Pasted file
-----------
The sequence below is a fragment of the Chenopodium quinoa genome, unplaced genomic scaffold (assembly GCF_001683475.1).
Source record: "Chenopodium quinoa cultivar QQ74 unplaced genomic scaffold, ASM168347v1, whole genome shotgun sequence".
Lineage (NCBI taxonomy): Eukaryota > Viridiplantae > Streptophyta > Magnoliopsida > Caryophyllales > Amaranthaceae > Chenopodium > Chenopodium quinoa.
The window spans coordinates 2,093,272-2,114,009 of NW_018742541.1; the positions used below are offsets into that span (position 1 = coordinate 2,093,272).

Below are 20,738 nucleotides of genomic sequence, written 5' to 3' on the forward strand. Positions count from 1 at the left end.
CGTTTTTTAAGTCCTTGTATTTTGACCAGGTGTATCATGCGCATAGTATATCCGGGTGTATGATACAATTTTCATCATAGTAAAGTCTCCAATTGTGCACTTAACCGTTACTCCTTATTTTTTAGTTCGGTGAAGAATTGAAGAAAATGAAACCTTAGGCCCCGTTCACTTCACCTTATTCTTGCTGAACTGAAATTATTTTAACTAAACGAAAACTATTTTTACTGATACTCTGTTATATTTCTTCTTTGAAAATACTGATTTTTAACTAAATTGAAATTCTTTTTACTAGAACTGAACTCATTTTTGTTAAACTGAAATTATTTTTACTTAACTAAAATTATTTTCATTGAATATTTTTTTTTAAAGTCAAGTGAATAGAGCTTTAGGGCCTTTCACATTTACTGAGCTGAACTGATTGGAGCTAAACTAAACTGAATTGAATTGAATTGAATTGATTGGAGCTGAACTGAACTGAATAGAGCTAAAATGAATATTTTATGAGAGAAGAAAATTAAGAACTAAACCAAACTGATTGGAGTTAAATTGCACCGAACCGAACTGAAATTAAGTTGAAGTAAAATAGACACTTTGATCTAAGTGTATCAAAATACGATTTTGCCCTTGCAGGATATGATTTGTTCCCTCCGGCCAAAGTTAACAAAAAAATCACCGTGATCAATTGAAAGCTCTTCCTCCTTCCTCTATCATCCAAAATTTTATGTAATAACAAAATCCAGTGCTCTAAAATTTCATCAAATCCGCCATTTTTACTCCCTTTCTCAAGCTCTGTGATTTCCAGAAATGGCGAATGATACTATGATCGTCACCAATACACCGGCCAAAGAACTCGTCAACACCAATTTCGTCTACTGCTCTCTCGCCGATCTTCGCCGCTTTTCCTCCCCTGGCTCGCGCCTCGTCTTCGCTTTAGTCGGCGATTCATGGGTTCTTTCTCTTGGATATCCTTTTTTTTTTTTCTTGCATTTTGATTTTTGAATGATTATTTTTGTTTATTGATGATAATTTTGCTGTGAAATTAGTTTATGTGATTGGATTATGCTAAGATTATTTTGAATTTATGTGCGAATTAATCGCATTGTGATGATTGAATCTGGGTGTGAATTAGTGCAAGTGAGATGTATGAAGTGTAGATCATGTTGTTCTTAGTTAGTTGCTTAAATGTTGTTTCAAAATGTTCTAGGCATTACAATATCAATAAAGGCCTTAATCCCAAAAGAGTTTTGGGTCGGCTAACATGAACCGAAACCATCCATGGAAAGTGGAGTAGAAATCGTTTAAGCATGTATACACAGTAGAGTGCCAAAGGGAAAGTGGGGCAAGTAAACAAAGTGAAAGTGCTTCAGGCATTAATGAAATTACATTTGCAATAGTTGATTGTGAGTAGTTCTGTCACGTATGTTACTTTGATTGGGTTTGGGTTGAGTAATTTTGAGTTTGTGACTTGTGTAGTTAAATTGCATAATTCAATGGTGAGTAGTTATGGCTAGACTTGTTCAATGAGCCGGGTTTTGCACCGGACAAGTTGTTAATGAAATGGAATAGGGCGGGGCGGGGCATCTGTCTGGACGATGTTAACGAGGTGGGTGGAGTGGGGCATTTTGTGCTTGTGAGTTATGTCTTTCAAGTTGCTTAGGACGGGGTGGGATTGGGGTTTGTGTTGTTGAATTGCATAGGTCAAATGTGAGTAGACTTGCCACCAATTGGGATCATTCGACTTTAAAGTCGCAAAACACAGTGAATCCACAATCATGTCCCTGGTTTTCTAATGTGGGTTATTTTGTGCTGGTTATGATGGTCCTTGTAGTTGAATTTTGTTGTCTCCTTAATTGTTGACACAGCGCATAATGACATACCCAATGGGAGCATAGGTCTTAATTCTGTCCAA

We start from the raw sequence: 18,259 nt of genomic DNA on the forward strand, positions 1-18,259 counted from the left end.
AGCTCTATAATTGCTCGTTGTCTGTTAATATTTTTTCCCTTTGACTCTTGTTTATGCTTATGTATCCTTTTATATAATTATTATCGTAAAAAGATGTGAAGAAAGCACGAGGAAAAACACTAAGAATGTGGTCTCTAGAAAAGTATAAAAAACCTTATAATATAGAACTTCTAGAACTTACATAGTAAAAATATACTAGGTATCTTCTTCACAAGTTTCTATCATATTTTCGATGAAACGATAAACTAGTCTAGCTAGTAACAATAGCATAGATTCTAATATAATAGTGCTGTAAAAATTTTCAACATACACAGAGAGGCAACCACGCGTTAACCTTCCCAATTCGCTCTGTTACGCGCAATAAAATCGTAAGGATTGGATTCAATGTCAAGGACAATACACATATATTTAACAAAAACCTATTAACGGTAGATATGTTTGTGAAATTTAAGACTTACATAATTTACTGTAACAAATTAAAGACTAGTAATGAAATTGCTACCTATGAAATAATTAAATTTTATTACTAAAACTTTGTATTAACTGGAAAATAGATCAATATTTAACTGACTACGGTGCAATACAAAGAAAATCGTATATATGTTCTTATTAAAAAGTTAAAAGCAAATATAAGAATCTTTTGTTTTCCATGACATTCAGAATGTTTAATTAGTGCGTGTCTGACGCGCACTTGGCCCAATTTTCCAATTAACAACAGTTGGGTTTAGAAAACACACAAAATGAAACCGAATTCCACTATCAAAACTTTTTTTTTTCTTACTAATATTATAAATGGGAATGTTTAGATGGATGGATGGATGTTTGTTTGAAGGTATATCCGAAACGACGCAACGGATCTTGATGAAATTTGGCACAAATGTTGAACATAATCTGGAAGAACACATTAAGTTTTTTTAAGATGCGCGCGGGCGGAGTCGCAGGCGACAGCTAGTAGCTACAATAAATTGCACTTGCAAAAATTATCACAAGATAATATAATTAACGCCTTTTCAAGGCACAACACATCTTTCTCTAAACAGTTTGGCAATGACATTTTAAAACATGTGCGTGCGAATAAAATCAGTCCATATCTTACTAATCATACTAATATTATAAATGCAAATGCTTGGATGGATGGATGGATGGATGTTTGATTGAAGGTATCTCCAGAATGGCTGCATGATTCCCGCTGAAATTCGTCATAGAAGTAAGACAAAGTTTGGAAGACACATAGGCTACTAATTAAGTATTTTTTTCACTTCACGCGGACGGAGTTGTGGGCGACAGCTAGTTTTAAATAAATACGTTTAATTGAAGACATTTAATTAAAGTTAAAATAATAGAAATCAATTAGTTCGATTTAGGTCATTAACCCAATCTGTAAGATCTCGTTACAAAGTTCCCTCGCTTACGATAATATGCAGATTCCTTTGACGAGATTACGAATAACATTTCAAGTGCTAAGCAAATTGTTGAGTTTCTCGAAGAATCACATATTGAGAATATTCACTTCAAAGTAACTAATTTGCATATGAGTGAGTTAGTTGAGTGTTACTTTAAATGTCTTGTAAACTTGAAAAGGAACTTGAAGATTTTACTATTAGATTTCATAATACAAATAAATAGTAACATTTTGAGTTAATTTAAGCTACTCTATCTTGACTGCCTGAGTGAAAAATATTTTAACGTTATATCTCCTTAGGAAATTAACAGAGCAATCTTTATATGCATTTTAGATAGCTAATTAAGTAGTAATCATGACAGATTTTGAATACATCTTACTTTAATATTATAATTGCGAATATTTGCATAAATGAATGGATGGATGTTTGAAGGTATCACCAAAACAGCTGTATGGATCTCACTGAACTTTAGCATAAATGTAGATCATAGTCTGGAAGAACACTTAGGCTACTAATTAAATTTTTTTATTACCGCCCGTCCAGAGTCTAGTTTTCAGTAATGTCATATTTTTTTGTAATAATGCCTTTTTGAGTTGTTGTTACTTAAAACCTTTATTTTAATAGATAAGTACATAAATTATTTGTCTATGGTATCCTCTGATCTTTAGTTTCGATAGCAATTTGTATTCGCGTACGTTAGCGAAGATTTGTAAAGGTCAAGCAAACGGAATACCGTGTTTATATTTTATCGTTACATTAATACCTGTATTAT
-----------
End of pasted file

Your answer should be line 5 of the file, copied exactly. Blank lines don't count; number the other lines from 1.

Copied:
Below are 20,738 nucleotides of genomic sequence, written 5' to 3' on the forward strand. Positions count from 1 at the left end.